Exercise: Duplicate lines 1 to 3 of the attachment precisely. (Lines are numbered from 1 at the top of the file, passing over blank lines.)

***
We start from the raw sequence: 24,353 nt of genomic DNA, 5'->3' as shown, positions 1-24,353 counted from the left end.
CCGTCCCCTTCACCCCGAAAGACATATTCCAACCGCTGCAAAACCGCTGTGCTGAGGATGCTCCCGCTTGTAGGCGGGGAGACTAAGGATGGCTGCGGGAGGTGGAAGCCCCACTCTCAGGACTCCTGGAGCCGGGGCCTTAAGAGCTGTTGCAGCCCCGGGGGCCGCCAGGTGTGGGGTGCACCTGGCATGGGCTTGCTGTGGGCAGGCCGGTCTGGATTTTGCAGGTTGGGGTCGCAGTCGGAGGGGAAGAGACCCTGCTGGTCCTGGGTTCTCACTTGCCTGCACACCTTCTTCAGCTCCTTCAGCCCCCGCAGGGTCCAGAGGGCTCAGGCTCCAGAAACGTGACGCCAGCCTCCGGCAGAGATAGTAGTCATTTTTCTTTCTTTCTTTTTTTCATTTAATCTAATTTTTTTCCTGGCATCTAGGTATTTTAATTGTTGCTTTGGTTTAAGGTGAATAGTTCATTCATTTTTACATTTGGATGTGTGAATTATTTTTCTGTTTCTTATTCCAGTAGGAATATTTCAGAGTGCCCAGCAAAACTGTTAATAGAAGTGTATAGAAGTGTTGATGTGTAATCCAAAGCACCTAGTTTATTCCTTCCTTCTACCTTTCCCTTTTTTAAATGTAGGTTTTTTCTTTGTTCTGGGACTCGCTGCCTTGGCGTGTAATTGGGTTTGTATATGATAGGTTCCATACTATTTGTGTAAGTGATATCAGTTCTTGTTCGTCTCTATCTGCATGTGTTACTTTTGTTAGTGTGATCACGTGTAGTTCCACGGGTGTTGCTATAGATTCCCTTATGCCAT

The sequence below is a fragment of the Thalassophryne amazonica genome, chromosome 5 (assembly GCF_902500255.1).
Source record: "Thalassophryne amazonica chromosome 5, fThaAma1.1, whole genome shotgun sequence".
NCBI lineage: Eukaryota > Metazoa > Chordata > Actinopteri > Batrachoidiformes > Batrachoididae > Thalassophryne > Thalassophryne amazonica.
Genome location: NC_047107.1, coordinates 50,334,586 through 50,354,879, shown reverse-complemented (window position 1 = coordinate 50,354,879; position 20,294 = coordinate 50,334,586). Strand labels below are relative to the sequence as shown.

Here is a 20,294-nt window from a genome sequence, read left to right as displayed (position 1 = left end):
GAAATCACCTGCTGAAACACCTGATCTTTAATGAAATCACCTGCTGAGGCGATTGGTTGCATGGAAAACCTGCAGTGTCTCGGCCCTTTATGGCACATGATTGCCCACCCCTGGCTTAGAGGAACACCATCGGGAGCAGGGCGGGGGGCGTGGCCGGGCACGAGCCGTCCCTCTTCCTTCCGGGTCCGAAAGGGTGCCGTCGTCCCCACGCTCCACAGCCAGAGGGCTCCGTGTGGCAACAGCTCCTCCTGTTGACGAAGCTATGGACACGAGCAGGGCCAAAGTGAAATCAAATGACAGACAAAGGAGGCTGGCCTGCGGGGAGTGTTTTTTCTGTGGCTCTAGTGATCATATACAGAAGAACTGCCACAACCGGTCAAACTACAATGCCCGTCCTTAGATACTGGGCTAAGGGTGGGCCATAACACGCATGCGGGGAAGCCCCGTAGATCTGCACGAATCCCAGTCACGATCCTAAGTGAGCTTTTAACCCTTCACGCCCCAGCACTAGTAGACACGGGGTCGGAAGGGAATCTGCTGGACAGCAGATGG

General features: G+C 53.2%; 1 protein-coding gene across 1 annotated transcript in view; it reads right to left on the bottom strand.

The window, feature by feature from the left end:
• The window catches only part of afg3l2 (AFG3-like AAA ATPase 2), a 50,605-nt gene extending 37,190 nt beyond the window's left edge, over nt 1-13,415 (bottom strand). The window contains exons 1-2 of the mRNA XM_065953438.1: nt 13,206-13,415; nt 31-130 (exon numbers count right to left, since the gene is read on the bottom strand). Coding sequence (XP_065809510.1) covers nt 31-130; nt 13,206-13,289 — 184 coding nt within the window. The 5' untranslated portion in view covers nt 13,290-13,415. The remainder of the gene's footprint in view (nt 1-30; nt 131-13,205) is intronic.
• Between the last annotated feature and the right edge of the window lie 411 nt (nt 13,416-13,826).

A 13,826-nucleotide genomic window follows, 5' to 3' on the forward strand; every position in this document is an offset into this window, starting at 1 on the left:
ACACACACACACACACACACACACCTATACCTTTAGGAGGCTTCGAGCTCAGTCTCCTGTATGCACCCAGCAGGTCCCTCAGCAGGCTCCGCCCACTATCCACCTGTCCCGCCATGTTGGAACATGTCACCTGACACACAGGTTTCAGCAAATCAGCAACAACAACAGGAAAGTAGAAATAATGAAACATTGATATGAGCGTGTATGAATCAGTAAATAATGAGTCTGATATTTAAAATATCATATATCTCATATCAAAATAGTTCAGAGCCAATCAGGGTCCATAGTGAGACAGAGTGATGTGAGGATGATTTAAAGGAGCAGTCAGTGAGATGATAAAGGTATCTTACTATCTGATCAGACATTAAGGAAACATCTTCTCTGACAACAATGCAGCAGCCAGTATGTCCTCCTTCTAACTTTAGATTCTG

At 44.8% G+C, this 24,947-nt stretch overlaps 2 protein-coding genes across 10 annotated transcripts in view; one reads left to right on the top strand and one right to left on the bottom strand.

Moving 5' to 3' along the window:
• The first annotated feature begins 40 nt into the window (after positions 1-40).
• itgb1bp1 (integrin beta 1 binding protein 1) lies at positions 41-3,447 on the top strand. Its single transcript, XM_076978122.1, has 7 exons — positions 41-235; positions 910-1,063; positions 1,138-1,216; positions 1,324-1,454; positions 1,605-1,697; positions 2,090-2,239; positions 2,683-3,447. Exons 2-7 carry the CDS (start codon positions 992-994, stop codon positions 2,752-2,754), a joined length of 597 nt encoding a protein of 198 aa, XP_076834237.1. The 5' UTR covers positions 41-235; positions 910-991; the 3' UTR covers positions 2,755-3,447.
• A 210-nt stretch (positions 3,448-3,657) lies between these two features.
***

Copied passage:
We start from the raw sequence: 24,353 nt of genomic DNA, 5'->3' as shown, positions 1-24,353 counted from the left end.
CCGTCCCCTTCACCCCGAAAGACATATTCCAACCGCTGCAAAACCGCTGTGCTGAGGATGCTCCCGCTTGTAGGCGGGGAGACTAAGGATGGCTGCGGGAGGTGGAAGCCCCACTCTCAGGACTCCTGGAGCCGGGGCCTTAAGAGCTGTTGCAGCCCCGGGGGCCGCCAGGTGTGGGGTGCACCTGGCATGGGCTTGCTGTGGGCAGGCCGGTCTGGATTTTGCAGGTTGGGGTCGCAGTCGGAGGGGAAGAGACCCTGCTGGTCCTGGGTTCTCACTTGCCTGCACACCTTCTTCAGCTCCTTCAGCCCCCGCAGGGTCCAGAGGGCTCAGGCTCCAGAAACGTGACGCCAGCCTCCGGCAGAGATAGTAGTCATTTTTCTTTCTTTCTTTTTTTCATTTAATCTAATTTTTTTCCTGGCATCTAGGTATTTTAATTGTTGCTTTGGTTTAAGGTGAATAGTTCATTCATTTTTACATTTGGATGTGTGAATTATTTTTCTGTTTCTTATTCCAGTAGGAATATTTCAGAGTGCCCAGCAAAACTGTTAATAGAAGTGTATAGAAGTGTTGATGTGTAATCCAAAGCACCTAGTTTATTCCTTCCTTCTACCTTTCCCTTTTTTAAATGTAGGTTTTTTCTTTGTTCTGGGACTCGCTGCCTTGGCGTGTAATTGGGTTTGTATATGATAGGTTCCATACTATTTGTGTAAGTGATATCAGTTCTTGTTCGTCTCTATCTGCATGTGTTACTTTTGTTAGTGTGATCACGTGTAGTTCCACGGGTGTTGCTATAGATTCCCTTATGCCAT

The sequence below is a fragment of the Thalassophryne amazonica genome, chromosome 5 (assembly GCF_902500255.1).